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(45:43, Musea Records)
TRACK LIST: 1. Visions 2:21 2. Blue Eyes 2:08 3. She Leaves Me All Alone 4:22 4. So Long 2:28 5. On the Beach at Fontana 3:22 6. The Swimmer 2:15 7. The Model 3:21 8. Part Time Punks 3:12 9. The End 9:43 10. Andalucia 2:02 11. I'll Never Be Back 4:54 12. Sha La La 2:58 13. Let It Go 2:41 LINEUP: Pascal Comelade – keyboards Terry Den – guitars, percussion Florence Berthon – vocals; melodica With: Marco Houri – guitars Cathy Claret – saxophone Laurent Smadja – saxophone Yves Smadja – harmonica; keyboards
Prolusion. The French trio FALL OF SAIGON was a short-lived but important entity in the annals of French rock, and despite only releasing a single album in 1983 prior to breaking up sometime around 1984, they have apparently been rather influential in the French rock scene. Their album has long been out of print, and this 2011 reissue is in fact the first reissue made of this now 30 years old release.
Analysis. This is an album that, by and large, won't be too interesting to the avid and dedicated progressive rock fan. The music explored is rather far away from progressive rock in style, original compositions and bonus material alike. But there are two good reasons for some to explore this material, disregarding fans of course. It is a band setup featuring the talents of Pascal Comelade, and this is a unit that appears to have found quite a lot of inspiration in the art rock universe for their endeavors. Fall of Saigon described itself as a band inspired by the likes of Nico & The Velvet Underground, and has been categorized as a minimalistic new wave band in terms of stylistic expression. Their new wave aspirations first and foremost revealed in opening piece Visions, a compositions that basically comes across as a stripped down version of Blondie as I experienced it. But from then on other likely sources of influence for their material are rather more intriguing. The music is stripped down and minimalistic, but both Blue Eyes and So Long are compositions that should have a familiar sound to fans of good, old The Doors. While She Leaves Me Alone, On the Beach at Fontana and (to some extent) The Swimmer are closer in sound and style to the likes of Kraftwerk. Neither of these constructions are as sophisticated or interesting as the likely influences, but to my ears the legacies of these past giants of rock are easily heard in this material: pleasant songs, and I'm not surprised that material of this kind made an impact in the early 1980's. The bonus material is, at least to some extent, more interesting however. The live recordings of material by Kraftwerk, TV Personalities and The Doors respectively do leave a bit to be desired admittedly, but the almost epic length take on The End showcases a strong composition that survives a stripped down arrangement and lacklustre recording quality both. Not that this is a surprise, as truly strong compositions are difficult to ruin. But it's the additional material credited to Fall of Saigon that warrants purchasing this album, at least if you're a fan of this act, Andalucia and I'll Never Be Back the main reasons, as this more organic and relaxed take on their style showcases a band with much more of a unique sound. If they had continued as a unit and in this direction they might have made much more of an impact than they actually did. Sha La-La-La and Let It Go are both high quality excursions as well, but these creations are closer to the singer/songwriter type of material, dream-laden melancholic wanderings with a spirited sax insert that does add a positive and vibrant tinge to the proceedings. But for a progressive rock fan this material won't be too well received, I imagine; fans of the French chanson perhaps a better audience for compositions of this particular kind.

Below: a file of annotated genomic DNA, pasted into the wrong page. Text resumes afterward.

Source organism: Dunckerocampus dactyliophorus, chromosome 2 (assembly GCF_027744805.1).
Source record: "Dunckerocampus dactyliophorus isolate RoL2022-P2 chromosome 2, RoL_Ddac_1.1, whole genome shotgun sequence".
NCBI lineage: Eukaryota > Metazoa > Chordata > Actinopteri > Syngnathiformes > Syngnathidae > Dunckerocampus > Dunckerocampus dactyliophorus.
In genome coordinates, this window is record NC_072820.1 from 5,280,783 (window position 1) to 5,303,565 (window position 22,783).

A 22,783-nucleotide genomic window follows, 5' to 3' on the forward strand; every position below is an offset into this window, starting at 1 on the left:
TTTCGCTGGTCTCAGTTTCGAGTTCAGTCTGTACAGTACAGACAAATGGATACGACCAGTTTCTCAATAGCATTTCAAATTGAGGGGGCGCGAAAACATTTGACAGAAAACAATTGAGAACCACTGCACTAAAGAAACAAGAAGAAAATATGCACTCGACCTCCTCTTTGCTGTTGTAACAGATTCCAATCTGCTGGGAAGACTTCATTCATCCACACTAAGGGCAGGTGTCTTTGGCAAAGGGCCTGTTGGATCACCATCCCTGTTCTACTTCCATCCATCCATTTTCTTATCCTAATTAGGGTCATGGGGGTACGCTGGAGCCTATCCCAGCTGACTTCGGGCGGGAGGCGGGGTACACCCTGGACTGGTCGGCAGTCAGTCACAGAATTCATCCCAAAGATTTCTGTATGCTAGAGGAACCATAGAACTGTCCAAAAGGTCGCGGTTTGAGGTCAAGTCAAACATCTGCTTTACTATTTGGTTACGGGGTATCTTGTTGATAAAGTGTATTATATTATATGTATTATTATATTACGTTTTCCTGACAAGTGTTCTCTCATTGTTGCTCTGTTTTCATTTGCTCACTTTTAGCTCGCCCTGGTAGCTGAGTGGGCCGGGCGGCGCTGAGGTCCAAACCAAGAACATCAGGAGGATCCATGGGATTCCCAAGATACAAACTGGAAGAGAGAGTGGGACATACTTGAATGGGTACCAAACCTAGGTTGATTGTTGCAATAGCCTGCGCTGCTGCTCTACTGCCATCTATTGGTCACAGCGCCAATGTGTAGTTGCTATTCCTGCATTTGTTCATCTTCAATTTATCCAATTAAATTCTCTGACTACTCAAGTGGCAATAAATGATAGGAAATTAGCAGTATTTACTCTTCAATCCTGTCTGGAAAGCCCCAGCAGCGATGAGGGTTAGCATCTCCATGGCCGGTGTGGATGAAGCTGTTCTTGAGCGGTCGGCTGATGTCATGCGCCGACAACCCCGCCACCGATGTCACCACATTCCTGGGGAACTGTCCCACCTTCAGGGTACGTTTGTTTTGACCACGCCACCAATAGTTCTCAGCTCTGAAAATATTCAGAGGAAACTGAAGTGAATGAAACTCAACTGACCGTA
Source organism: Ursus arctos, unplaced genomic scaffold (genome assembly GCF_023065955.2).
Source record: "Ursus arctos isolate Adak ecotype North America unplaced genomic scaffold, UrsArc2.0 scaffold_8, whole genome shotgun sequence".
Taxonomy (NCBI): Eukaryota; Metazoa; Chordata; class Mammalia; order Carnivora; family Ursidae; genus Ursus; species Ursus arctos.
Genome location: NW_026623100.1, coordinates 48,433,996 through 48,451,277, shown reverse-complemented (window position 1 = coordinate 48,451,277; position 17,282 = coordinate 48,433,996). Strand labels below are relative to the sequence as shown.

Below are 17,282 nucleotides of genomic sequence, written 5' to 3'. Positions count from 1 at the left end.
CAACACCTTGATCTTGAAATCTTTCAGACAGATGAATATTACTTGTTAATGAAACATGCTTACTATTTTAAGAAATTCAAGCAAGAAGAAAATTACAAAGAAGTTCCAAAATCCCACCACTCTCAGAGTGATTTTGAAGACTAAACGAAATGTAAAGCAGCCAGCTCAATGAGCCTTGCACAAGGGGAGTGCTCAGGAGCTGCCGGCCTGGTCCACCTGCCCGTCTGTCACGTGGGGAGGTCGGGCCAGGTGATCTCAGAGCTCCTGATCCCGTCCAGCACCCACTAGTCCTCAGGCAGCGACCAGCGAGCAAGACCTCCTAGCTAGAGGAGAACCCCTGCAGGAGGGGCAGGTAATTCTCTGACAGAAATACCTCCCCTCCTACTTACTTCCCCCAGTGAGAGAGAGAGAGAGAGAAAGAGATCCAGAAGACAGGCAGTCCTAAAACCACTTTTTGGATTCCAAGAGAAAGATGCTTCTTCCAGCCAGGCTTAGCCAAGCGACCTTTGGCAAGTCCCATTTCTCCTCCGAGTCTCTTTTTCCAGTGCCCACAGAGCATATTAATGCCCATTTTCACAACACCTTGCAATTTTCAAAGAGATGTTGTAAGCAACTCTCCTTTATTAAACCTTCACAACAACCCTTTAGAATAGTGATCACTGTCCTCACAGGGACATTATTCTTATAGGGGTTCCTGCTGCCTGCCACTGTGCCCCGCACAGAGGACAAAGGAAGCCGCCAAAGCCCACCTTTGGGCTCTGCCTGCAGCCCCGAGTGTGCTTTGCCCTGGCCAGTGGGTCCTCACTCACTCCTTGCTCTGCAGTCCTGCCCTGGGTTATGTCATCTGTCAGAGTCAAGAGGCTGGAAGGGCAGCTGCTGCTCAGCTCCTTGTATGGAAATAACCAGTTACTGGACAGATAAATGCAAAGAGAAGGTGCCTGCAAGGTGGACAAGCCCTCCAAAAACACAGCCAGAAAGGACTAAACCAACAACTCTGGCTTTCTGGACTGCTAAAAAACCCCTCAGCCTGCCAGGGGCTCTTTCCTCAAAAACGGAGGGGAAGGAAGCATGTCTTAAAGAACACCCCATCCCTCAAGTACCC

Conclusion. Those who dearly want to re-experience early 80's new wave pioneers, Fall of Saigon have been given the opportunity to do just that with this reissue, and fans should also enjoy the extra material appended to the original EP. Dedicated followers of Pascal Comelade will most likely also want to seek this one out due to his contributions. Dedicated progressive rock fans might want to distance themselves from it however, unless they have a particular interest in exploring bands that have been influenced by The Doors and Kraftwerk respectively.
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